Fact #5 – Kids at school can also pass on head lice through personal belongings. Take your child’s backpack, winter coat, gloves and hats and throw them in the dryer for 20 minutes each week. This will help keep them lice and nit free.
Fact #6 – Keep up with head lice checks on your children to make sure they aren’t showing symptoms of head lice. The most common things to look for are nits, yellow eggs at the base of the scalp. They will be the size of the head of a pin, very small and difficult to detect. They will not flake off as dandruff would, but are stuck to the hair follicle with a glue like substance. Red sores, blotchy rashes or itching may also be signs of a problem. Remember that adult lice are difficult to spot as they avoid direct light and will burrow into the scalp to avoid being detected.
Contact Lice Clinics of America with any further questions, concerns or for advice about winter cases of head lice! Our expertise can give you the peace of mind you deserve.
February fills the air with love. Valentine’s Day is a fun opportunity to give those we love that extra special attention to fill their hearts! As parents, it is our job to protect those loved ones from lice and other common sicknesses that are around this time of year. We thought of a few quick tips to help you spread the love this Valentine’s Day and prevent head lice while you’re at it!
Spreading the Love to Your Family
Make Personalized Valentine’s – Take a piece of cardstock or construction paper and artistically print or draw each person in your family’s name on their own paper. Now using color markers or pens have each member of the family write a loving note to one another. List their good qualities or things you appreciate about them. Now roll up the paper, attach their favorite candy with a ribbon and tie it off with a bow.
Fill Their Buckets – “Filling a Bucket” for someone is an analogy often used to demonstrate how they feel about themselves. If someone’s feeling unhelpful, unimportant or like they have little to offer to others it is as if their bucket is empty. They don’t feel needed and loved. Parents and family members can do a lot in “filling the buckets” of those in their family. Notice the good your family members do and then acknowledge it! Don’t miss an opportunity to give a compliment, praise a good deed or point out moments that make you feel proud of them. Go the extra mile and only focus on the positive. In other words, try not to “empty their bucket” with negativity. Leaving kind notes, text messages or just bite your tongue when you feel like placing blame or pointing out a flaw.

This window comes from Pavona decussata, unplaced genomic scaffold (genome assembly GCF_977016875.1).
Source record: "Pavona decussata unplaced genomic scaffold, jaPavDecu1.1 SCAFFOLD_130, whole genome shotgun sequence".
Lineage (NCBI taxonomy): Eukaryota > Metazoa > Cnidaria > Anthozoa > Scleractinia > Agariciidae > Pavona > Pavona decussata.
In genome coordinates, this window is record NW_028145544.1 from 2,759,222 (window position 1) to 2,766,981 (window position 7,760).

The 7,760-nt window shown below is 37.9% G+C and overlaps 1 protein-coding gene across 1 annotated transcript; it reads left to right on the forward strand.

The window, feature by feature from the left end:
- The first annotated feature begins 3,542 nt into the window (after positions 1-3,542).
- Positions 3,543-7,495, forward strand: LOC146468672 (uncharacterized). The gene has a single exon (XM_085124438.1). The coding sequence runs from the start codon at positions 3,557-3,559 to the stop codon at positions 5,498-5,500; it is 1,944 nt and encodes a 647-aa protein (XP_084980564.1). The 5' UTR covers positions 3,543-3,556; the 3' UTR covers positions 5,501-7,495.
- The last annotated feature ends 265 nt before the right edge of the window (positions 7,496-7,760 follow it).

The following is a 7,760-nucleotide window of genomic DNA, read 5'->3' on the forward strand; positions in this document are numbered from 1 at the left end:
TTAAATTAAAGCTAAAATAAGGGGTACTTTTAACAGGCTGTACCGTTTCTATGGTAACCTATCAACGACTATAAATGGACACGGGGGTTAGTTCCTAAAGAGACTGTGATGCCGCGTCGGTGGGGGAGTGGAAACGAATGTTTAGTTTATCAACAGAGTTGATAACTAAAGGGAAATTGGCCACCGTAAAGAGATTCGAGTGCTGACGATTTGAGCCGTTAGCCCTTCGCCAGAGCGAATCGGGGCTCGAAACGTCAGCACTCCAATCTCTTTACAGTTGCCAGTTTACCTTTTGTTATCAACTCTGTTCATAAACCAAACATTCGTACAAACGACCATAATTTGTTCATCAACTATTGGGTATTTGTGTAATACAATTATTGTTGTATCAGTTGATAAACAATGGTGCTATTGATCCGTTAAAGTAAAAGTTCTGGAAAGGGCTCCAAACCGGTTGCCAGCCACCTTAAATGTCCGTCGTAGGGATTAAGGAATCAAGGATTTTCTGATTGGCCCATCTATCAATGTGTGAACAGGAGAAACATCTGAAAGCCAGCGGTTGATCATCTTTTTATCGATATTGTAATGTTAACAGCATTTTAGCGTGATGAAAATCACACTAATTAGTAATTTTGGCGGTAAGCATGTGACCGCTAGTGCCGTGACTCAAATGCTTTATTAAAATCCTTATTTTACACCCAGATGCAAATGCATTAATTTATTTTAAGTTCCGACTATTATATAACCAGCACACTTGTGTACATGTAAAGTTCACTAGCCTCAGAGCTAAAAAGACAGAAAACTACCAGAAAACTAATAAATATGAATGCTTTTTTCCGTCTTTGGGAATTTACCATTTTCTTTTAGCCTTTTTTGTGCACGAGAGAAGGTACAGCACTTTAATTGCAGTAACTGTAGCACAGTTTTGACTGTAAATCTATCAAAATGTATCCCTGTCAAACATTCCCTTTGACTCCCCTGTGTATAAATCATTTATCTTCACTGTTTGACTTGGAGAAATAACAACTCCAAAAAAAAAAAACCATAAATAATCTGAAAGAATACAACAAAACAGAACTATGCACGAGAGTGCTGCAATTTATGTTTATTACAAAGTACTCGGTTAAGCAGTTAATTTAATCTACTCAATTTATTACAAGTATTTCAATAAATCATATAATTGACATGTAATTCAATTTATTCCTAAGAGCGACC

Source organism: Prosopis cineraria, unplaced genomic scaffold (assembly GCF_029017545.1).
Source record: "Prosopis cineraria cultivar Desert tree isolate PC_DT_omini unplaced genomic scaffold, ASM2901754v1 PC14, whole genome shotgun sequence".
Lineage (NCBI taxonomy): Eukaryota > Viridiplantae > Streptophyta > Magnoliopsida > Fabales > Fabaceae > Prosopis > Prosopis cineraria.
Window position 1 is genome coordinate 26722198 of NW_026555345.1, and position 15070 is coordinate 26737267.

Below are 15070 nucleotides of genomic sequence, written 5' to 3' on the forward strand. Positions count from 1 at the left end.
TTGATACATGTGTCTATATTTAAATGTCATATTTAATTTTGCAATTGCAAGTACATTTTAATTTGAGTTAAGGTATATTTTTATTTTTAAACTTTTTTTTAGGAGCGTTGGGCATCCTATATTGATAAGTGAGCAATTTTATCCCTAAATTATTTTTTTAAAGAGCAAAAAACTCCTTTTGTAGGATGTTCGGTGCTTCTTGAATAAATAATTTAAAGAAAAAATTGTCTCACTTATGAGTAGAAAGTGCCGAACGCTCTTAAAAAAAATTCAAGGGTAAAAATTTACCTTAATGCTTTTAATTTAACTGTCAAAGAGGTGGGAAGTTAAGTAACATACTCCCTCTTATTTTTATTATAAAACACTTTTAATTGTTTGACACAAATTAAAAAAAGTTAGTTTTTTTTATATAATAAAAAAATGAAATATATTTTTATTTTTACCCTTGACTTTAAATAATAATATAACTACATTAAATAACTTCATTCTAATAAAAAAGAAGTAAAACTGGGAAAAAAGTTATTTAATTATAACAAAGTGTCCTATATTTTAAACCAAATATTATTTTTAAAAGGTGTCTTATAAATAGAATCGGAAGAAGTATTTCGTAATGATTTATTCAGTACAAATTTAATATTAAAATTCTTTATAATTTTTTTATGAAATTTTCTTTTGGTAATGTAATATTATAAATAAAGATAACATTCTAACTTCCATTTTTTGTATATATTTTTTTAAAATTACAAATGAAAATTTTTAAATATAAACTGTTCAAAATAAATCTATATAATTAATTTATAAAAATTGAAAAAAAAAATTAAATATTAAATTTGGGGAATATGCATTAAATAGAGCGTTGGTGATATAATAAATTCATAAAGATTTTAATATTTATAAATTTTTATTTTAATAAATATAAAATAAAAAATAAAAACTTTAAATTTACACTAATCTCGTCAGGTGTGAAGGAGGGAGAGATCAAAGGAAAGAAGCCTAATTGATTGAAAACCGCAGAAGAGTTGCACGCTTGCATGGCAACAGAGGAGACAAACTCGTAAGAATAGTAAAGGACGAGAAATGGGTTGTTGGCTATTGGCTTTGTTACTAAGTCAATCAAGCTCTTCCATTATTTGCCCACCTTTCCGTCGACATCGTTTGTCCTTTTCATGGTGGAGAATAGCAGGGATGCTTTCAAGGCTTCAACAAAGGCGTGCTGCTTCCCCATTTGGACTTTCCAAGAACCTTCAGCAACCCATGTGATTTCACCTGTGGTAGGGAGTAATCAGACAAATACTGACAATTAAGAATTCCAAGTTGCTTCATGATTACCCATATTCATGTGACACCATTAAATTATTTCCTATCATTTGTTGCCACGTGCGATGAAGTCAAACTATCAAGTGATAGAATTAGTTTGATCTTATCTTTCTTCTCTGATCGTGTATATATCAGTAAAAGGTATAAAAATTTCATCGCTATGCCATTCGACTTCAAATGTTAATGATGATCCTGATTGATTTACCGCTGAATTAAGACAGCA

Family Time is Worth It – Schedule a day and time each week that is sacred family time. Treat this like an important appointment that cannot be missed or rescheduled. With this time create a pattern to go over weekly schedules, play games, watch family movies, address important topics and create fun, happy memories as a family.
Nix Screen Time at Meals – When it comes time for family dinner, unplug your devices and focus on what really matters. Talk to each other about the day. Listen to the highs and lows everyone experienced. Mealtime is a great time to interact as a family and be involved in each other’s lives.
Preventing Head Lice on Your Loved Ones
Spread Awareness – Make sure your children understand that head lice is a common problem in public schools, daycares, or any type of facilities and activities where children are together in a group. Talk to them about making sure to avoid head to head contact or sharing headwear and clothing as much as possible. If they are going somewhere overnight provide them with their own clean pillow, blankets, and towels. Throw their winter gear and backpacks into the dryer once a week for 20 minutes to kill any possible nits or lurking lice.
Take Time to Check for Lice – Routine head checks on your children are an important step in catching head lice at the early stages. Take a small comb and sift through their hair for traces of bites, rashes, irritations or nits at the base of the scalp. As you do this regularly you will begin to notice what is normal and become aware of any warning signs as they may arise. This is a great way to catch the problem early and eliminate it quickly before spreading to your whole household.
Around the world lice are becoming less treatable with over the counter shampoos that people have used for decades. Lice have developed immunities to these products that are making it more difficult to get them under control once a home or family has been infested. Dr. Dale Clayton, a professor in the Department of Biology at the University of Utah, learned this fact the hard way. His school age children encountered lice and after trying various treatments they were also unsuccessful in eliminating the problem. Luckily for them, Dr. Clayton’s scientific interests have included the biology of birds and the feather lice that live out their life span on the birds. During his analysis of these birds and their lice, Dr. Clayton moved his science lab from the humid climate of Oxford University in England to the arid, desert region of Utah. As a result, he noticed a drastic reduction in the amount of lice that would stay alive on his captive birds of study. After consulting with various other scientists he determined that the desiccation of the lice in Utah was counteracted by using steam that was pumped into the lab to create a more humid environment. With positive results for his feather lice he was once again able to study the lice as they were much more likely to survive.